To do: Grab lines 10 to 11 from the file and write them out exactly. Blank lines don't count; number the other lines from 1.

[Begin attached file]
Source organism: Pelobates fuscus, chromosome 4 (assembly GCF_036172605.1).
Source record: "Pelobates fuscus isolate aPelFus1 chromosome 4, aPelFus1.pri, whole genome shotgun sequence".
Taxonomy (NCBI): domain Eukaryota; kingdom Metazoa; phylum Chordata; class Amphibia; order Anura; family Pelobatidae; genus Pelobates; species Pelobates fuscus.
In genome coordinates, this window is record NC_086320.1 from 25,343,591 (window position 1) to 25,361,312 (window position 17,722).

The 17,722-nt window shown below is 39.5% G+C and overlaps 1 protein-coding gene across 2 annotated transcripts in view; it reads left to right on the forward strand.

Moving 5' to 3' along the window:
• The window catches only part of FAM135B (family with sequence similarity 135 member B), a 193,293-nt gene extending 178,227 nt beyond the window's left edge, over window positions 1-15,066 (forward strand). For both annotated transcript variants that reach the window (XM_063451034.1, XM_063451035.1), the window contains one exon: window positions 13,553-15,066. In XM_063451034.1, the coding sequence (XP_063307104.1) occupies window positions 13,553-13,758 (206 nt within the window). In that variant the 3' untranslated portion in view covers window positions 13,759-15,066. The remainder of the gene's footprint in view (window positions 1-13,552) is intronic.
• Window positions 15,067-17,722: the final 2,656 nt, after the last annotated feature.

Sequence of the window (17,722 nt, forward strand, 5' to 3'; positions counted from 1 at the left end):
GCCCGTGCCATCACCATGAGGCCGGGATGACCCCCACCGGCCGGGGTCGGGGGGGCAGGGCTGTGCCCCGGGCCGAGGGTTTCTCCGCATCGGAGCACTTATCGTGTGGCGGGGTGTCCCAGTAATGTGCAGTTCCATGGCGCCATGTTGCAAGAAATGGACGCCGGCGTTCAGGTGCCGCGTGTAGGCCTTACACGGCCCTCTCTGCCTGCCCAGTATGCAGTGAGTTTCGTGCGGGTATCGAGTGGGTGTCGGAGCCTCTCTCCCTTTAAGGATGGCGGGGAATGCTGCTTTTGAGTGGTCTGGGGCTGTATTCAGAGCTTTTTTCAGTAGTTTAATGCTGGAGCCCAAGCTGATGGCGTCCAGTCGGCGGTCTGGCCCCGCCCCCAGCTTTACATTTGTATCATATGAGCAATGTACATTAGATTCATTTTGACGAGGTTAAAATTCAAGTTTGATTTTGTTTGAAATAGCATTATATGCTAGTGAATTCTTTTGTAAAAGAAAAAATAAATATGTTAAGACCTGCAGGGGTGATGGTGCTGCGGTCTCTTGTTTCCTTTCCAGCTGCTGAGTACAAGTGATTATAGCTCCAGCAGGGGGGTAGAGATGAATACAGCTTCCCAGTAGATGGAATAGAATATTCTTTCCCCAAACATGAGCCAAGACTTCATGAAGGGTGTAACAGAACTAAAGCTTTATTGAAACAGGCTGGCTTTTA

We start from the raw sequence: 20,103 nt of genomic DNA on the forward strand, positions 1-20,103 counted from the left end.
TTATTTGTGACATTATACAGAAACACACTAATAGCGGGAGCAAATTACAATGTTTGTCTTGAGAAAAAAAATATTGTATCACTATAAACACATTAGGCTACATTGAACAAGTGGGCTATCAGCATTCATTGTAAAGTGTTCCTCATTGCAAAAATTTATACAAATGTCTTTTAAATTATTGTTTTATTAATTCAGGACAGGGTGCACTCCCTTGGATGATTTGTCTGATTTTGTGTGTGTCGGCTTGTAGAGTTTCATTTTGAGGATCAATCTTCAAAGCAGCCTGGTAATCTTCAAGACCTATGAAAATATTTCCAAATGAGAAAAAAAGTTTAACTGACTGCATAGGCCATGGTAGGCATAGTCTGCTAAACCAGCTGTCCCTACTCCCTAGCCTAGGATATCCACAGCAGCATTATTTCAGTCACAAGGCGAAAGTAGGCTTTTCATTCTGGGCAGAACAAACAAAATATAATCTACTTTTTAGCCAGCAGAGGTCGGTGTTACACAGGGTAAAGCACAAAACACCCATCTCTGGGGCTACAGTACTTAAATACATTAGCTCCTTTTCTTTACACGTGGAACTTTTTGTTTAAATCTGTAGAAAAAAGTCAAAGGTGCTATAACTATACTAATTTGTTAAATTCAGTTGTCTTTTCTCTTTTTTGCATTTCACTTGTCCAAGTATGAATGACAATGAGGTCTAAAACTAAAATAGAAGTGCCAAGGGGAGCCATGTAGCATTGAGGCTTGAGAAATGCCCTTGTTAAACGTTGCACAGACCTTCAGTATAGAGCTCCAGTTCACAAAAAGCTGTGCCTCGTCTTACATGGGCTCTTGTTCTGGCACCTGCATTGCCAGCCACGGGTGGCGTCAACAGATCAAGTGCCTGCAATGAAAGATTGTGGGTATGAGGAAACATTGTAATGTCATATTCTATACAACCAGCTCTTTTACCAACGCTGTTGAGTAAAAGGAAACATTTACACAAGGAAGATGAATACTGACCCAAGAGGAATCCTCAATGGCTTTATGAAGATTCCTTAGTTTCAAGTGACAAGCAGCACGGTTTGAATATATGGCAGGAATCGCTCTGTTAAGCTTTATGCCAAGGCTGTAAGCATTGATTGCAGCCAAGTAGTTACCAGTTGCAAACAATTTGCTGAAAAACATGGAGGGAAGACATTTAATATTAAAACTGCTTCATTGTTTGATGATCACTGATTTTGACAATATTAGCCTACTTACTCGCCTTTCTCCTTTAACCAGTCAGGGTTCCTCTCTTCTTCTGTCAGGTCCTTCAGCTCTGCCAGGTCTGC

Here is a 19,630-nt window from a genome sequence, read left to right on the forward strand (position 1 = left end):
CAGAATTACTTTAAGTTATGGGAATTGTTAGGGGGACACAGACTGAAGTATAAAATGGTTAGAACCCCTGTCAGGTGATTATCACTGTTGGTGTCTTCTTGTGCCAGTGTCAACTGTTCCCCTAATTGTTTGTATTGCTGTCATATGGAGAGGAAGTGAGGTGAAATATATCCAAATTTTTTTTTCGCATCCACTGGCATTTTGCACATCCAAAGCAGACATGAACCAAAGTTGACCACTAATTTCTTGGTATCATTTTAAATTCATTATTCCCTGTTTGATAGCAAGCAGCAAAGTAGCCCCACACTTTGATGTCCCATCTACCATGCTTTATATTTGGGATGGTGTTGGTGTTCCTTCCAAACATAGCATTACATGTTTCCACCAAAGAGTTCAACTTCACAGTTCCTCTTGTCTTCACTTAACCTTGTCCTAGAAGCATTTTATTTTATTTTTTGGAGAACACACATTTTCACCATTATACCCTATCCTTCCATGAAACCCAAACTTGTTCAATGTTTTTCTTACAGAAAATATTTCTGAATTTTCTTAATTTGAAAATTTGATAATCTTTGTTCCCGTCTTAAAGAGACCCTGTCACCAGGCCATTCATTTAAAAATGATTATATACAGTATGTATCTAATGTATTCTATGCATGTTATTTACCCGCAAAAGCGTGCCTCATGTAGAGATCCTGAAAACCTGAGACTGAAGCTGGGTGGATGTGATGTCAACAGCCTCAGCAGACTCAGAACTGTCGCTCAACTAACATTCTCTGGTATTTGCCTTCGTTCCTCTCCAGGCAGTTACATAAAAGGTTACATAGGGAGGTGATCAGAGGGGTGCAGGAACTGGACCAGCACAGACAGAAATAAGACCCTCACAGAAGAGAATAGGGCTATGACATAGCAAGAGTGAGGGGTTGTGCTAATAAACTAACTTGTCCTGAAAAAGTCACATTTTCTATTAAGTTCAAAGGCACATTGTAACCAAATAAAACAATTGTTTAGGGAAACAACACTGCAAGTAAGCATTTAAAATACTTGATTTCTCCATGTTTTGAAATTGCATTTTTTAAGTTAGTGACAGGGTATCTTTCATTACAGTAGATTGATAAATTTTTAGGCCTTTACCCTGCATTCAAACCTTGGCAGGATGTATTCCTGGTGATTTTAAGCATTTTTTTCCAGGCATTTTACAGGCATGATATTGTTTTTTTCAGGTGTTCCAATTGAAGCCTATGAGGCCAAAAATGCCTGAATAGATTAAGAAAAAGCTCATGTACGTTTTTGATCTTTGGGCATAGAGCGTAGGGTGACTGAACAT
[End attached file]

GCCCGTGCCATCACCATGAGGCCGGGATGACCCCCACCGGCCGGGGTCGGGGGGGCAGGGCTGTGCCCCGGGCCGAGGGTTTCTCCGCATCGGAGCACTTATCGTGTGGCGGGGTGTCCCAGTAATGTGCAGTTCCATGGCGCCATGTTGCAAGAAATGGACGCCGGCGTTCAGGTGCCGCGTGTAGGCCTTACACGGCCCTCTCTGCCTGCCCAGTATGCAGTGAGTTTCGTGCGGGTATCGAGTGGGTGTCGGAGCCTCTCTCCCTTTAAGGATGGCGGGGAATGCTGCTTTTGAGTGGTCTGGGGCTGTATTCAGAGCTTTTTTCAGTAGTTTAATGCTGGAGCCCAAGCTGATGGCGTCCAGTCGGCGGTCTGGCCCCGCCCCCAGCTTTACATTTGTATCATATGAGCAATGTACATTAGATTCATTTTGACGAGGTTAAAATTCAAGTTTGATTTTGTTTGAAATAGCATTATATGCTAGTGAATTCTTTTGTAAAAGAAAAAATAAATATGTTAAGACCTGCAGGGGTGATGGTGCTGCGGTCTCTTGTTTCCTTTCCAGCTGCTGAGTACAAGTGATTATAGCTCCAGCAGGGGGGTAGAGATGAATACAGCTTCCCAGTAGATGGAATAGAATATTCTTTCCCCAAACATGAGCCAAGACTTCATGAAGGGTGTAACAGAACTAAAGCTTTATTGAAACAGGCTGGCTTTTA

We start from the raw sequence: 20,103 nt of genomic DNA on the forward strand, positions 1-20,103 counted from the left end.